New Zealand is often condescendingly described as a small island a long way from anywhere. Is it, though?
You’re not stuck in traffic. You are traffic.
I live on the outskirts of a small town. It’s out of the way.
Occasionally, in a moment of weakness, I listen to the traffic report on the news. I always wonder what those people who are stuck in congestion in the bigger cities like Auckland or Wellington imagine life is like elsewhere. For example, where I live. Can they imagine it?
New Zealand is often condescendingly described as a small island a long way from anywhere.
Is it, though?
When you overlay them against other more recognisable land masses, Te Ika-a-Māui and Te Waipounamu are revealed to be much larger than most of us realise.1
East Coast of United States
UK & Europe
Japan & South Korea
So, we’re not small at all, just very lightly populated, at least compared to all of those examples.
What do all of those people living elsewhere imagine life is like here? I reckon they are a lot like Aucklanders stuck on the Southern Motorway in the morning rush hour.
We’re not a long way from anywhere, in the middle of nowhere, unless you believe right here isn’t somewhere.
I wish we would lean into this. Rather than resigning ourselves to the “tyranny of distance” (why should it stop me?!) how could we re-frame this to highlight the advantages?
Source: Epic Maps, “New Zealand as the center of the world”
Here is one idea…
Our tiny population means that the normal theory of six degrees of separation breaks down completely. In the “team of five million” the number of connections you need to traverse in order to get in contact with anybody is typically much smaller - maybe two or three at most.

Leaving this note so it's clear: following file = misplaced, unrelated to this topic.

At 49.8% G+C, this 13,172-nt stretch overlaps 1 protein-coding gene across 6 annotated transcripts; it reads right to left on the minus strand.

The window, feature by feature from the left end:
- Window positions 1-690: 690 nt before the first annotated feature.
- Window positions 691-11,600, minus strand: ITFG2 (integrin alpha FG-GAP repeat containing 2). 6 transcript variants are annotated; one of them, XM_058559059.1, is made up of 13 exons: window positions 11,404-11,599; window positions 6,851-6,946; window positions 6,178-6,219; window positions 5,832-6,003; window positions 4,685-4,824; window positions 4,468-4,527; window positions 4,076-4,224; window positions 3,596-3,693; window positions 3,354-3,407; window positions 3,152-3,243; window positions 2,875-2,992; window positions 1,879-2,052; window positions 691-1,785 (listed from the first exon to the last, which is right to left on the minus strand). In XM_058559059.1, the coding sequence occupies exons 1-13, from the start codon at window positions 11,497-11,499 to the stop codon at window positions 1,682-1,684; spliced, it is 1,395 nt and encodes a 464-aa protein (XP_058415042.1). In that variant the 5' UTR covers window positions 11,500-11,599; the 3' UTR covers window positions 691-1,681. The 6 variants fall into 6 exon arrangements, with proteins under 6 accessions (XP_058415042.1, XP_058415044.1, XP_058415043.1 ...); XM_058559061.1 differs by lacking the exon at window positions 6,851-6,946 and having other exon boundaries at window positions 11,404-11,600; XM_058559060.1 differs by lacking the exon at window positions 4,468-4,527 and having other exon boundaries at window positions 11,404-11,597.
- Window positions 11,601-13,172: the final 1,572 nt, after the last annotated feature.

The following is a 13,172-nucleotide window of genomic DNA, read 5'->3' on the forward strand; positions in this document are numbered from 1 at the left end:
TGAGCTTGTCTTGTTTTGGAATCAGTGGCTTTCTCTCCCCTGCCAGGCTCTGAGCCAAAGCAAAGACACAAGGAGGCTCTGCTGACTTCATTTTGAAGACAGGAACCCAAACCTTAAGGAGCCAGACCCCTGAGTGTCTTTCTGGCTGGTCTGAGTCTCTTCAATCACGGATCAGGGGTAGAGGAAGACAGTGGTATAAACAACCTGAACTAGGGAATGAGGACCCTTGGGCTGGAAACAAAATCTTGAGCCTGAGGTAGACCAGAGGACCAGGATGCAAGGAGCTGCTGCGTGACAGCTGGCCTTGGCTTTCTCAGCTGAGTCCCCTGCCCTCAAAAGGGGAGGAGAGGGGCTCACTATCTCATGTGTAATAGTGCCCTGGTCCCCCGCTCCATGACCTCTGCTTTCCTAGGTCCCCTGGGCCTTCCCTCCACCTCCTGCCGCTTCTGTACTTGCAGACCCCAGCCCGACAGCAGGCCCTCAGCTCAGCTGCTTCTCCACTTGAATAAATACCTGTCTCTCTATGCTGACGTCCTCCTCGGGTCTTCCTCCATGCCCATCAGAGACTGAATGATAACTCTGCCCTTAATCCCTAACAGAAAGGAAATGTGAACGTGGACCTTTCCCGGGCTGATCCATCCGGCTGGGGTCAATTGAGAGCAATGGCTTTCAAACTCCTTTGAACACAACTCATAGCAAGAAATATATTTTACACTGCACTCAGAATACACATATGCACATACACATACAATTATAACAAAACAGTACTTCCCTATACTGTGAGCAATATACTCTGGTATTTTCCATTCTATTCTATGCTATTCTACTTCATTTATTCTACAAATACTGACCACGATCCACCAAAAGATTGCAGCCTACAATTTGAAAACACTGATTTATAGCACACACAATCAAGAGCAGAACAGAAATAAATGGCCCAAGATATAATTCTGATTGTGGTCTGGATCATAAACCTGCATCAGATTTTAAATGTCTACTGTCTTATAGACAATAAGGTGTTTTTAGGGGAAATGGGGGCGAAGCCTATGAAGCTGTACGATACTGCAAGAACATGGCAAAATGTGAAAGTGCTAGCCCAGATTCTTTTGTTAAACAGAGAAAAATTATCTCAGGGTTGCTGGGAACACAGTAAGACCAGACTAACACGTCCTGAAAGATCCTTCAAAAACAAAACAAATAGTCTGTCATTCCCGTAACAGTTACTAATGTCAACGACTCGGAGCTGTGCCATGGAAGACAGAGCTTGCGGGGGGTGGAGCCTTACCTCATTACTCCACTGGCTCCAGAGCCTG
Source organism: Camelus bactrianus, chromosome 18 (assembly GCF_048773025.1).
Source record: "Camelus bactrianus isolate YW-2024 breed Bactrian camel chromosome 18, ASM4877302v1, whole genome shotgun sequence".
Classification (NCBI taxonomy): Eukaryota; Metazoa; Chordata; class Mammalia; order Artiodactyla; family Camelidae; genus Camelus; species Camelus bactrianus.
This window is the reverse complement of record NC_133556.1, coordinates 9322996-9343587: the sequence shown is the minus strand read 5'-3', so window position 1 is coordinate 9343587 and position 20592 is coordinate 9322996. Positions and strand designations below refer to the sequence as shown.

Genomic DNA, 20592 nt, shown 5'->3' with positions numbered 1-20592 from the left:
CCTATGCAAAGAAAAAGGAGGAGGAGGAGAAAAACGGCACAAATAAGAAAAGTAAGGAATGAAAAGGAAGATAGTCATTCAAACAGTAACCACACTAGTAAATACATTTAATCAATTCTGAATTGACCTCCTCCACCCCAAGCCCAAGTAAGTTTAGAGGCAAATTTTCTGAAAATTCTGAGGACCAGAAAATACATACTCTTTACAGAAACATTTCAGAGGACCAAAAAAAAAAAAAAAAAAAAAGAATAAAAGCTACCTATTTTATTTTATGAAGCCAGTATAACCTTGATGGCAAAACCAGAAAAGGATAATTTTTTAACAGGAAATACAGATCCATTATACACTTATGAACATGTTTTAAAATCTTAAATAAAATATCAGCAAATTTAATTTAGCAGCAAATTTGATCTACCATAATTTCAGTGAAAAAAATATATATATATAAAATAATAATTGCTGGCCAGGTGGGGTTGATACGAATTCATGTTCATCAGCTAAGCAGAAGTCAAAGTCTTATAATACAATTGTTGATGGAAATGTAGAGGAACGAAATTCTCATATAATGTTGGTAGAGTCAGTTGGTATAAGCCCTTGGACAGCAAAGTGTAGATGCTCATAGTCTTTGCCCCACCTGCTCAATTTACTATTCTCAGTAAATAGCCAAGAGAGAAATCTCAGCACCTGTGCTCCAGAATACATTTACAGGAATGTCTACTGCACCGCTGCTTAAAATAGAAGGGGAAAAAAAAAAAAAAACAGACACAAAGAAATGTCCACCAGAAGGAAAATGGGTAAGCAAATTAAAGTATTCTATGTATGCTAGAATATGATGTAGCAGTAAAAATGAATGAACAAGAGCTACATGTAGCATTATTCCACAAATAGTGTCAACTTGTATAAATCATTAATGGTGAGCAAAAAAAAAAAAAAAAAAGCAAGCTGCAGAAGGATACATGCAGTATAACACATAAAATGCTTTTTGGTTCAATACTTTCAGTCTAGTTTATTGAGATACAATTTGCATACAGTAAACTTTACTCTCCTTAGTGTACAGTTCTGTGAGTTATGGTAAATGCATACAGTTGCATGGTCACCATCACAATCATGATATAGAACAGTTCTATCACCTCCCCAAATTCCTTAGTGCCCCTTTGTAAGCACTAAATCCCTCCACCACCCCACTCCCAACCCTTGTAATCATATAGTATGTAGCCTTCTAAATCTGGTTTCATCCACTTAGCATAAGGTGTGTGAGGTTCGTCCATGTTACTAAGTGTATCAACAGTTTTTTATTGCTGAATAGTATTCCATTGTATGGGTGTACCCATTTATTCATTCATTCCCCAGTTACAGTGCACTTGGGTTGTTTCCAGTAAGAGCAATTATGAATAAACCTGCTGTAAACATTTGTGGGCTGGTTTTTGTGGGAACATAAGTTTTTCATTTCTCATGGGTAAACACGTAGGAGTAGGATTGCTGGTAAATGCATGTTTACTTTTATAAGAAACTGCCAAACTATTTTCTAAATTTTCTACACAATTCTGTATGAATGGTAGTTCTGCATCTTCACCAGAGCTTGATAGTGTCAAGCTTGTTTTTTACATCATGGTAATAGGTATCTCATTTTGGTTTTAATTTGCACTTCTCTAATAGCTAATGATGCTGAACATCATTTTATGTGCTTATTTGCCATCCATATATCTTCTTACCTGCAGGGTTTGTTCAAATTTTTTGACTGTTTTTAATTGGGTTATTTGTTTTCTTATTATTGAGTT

Metcalfe’s Law (“the value of a network is proportional to the square of the number of people connected to the network”) would suggest this is really valuable.
It makes us more open and accessible, less likely to be locked away in our own gated communities or stuck out of sight in a negative situation we are unable to escape. Those who might be inclined to hide can’t do that for long, and those that need help are not so easily ignored.
It makes us less reliant on the social cues that are vital elsewhere - like where you went to school or what job you have - because you can just ask others who know and quickly find out what somebody is really like.
And, it encourages good behaviour. Anybody who is a dickhead can reasonably expect to get exposed pretty quickly.
Of course, those things are not universally true. We should all be motivated to try and preserve and extend them to everybody, because it’s one of the things that makes us unique.
Perhaps we should stop thinking of Aotearoa as just a small country and instead position ourselves as a big small country. Perhaps the biggest small country!
From the biggest the most is expected, right?